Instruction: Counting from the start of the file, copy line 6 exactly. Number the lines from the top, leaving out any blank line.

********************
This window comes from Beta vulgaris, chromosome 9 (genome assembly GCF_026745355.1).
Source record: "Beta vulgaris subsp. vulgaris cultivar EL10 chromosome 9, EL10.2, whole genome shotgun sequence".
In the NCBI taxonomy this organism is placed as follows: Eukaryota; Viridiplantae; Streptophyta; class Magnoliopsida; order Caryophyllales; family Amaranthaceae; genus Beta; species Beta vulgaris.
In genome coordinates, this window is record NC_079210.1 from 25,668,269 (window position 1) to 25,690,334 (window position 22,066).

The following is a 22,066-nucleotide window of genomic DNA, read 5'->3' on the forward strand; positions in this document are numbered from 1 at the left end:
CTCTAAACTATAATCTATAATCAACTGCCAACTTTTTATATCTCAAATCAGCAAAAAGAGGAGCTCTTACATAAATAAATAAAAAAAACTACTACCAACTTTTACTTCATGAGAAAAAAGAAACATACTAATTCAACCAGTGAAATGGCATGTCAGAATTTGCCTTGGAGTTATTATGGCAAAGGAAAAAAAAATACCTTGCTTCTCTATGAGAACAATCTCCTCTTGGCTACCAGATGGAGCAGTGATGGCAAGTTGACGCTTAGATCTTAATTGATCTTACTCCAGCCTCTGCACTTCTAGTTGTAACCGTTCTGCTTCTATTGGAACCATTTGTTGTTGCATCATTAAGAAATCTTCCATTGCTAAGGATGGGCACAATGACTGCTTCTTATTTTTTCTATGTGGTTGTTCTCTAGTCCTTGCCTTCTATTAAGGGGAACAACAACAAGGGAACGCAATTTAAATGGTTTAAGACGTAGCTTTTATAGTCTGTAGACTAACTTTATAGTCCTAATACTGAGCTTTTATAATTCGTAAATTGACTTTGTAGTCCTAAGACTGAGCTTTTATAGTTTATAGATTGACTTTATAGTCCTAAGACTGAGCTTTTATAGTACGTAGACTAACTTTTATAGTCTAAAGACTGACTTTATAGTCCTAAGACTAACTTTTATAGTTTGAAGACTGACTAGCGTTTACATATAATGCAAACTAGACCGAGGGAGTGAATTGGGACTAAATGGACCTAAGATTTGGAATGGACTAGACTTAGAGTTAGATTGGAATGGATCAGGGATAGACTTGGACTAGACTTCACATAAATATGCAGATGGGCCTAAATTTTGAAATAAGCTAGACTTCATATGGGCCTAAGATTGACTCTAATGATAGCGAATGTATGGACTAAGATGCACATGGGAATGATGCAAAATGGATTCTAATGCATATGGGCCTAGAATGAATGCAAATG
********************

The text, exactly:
CTCTAAACTATAATCTATAATCAACTGCCAACTTTTTATATCTCAAATCAGCAAAAAGAGGAGCTCTTACATAAATAAATAAAAAAAACTACTACCAACTTTTACTTCATGAGAAAAAAGAAACATACTAATTCAACCAGTGAAATGGCATGTCAGAATTTGCCTTGGAGTTATTATGGCAAAGGAAAAAAAAATACCTTGCTTCTCTATGAGAACAATCTCCTCTTGGCTACCAGATGGAGCAGTGATGGCAAGTTGACGCTTAGATCTTAATTGATCTTACTCCAGCCTCTGCACTTCTAGTTGTAACCGTTCTGCTTCTATTGGAACCATTTGTTGTTGCATCATTAAGAAATCTTCCATTGCTAAGGATGGGCACAATGACTGCTTCTTATTTTTTCTATGTGGTTGTTCTCTAGTCCTTGCCTTCTATTAAGGGGAACAACAACAAGGGAACGCAATTTAAATGGTTTAAGACGTAGCTTTTATAGTCTGTAGACTAACTTTATAGTCCTAATACTGAGCTTTTATAATTCGTAAATTGACTTTGTAGTCCTAAGACTGAGCTTTTATAGTTTATAGATTGACTTTATAGTCCTAAGACTGAGCTTTTATAGTACGTAGACTAACTTTTATAGTCTAAAGACTGACTTTATAGTCCTAAGACTAACTTTTATAGTTTGAAGACTGACTAGCGTTTACATATAATGCAAACTAGACCGAGGGAGTGAATTGGGACTAAATGGACCTAAGATTTGGAATGGACTAGACTTAGAGTTAGATTGGAATGGATCAGGGATAGACTTGGACTAGACTTCACATAAATATGCAGATGGGCCTAAATTTTGAAATAAGCTAGACTTCATATGGGCCTAAGATTGACTCTAATGATAGCGAATGTATGGACTAAGATGCACATGGGAATGATGCAAAATGGATTCTAATGCATATGGGCCTAGAATGAATGCAAATG